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Complaints to the Pensions Ombudsman – when will he make an award for non-financial injustice?

From time to time a member or beneficiary may have a complaint which cannot be resolved through liaison with the employer and trustees or the scheme’s internal dispute resolution procedure. He may then take his complaint to the Pensions Ombudsman.

The Ombudsman is a free service for members or beneficiaries who have a complaint. He can investigate and determine disputes of fact or law or complaints of maladministration by those responsible for managing a scheme.

The Ombudsman has a wide power to direct a respondent to a claim to “take, or refrain from taking, such steps as he may specify” [1]. He can order the person at fault to pay compensation or take other steps to put matters right. The Ombudsman’s powers also extend to a respondent having to provide reasonable compensation for ‘non-financial injustice’.

The newly appointed Pensions Ombudsman, Anthony Arter, has recently published a fact sheet providing guidance about redress for non-financial injustice.

What is non-financial injustice?

Non-financial injustice includes the inconvenience suffered by an applicant in relation to the maladministration and the time and effort of having to make a complaint. For example, if the trustees could have identified and avoided the circumstances leading to the maladministration the Ombudsman may decide to make an award.

Non-financial injustice also includes ‘distress’ which encompasses concern, anxiety, anger, disappointment, embarrassment or loss of expectation. This can vary in degree from mild to anxiety that might require medical assistance.

In all cases the non-financial injustice must be caused directly by the maladministration.

How much might the Ombudsman award the applicant?

The Ombudsman’s awards for non-financial injustice tend to be fairly low. In the majority of cases a monetary award will range from £500 to £1,000.

The award might simply require the respondent to make a formal apology.

The Guidance notes that, although the Ombudsman will always take account of the individual circumstances of a case, similar cases should result in “consistent and broadly comparable awards”.

It suggests that the starting point should be £500. An award in excess of £500 is unusual, and caselaw has restricted the level of an award to £1,000 unless there are exceptional circumstances [2]. Such circumstances might include ill-health or where lifestyle choices were affected. For example, in Payne (PO-107) £2,500 was unusually awarded for distress and inconvenience suffered where the applicant had based a decision to take voluntary redundancy on incorrect pension illustrations. However, settlements should not result in an applicant gaining an advantage.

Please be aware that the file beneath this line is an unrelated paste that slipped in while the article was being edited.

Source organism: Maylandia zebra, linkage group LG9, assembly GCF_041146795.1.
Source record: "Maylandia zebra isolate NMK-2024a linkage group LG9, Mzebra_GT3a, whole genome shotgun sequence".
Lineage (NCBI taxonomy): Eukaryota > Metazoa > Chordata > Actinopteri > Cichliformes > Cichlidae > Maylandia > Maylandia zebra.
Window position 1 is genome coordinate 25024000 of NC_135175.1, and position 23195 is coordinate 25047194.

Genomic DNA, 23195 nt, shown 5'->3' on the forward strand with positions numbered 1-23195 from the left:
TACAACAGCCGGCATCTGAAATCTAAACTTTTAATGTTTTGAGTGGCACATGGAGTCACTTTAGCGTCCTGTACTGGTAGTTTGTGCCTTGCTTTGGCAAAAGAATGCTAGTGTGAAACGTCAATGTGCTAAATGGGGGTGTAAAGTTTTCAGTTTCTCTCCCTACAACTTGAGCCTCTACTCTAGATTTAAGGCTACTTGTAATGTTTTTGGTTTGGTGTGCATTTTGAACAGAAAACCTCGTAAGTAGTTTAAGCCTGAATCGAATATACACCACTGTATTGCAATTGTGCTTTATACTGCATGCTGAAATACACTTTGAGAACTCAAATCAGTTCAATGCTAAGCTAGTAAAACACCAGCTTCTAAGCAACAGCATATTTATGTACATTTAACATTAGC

How does the Ombudsman assess non-financial injustice?

The Ombudsman will consider the particular circumstances of the individual but also ask whether a reasonable person would have reacted in the same way. The award will not directly correlate to time spent or be equivalent to the costs which would have been charged by a professional adviser on the matter. However, the Ombudsman will look at whether the complaint could have been avoided, whether there were excessive delays and how the respondent handled the complaint.

How can trustees and administrators avoid such awards being made against them?

A finding of non-financial injustice means that there has been a finding of maladministration. It might have been possible for this maladministration to have been addressed at a much earlier stage in the complaints process, perhaps avoiding the need for a complaint to the Ombudsman at all. It is important that any dispute or complaint submitted under the internal dispute resolution process is carefully managed so that steps can be taken to address relevant issues and any potential maladministration that might have occurred. While the awards themselves are rarely high in financial terms, time and energy spent in responding to Ombudsman complaints could be better spent elsewhere. Those involved in the management of a scheme should take member complaints seriously and have robust, documented procedures in place to deal with them.

This post was contributed by Rachel Stevens. For more information, email

[1] Section 151(2) Pension Schemes Act 1993

[2] Swansea City Council v Johnson [1999], Ch 189 and Law Debenture v Malley [1999] OPLR 167

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This blog is intended only as a synopsis of certain recent developments. If any matter referred to in this blog is sought to be relied upon, further advice should be obtained.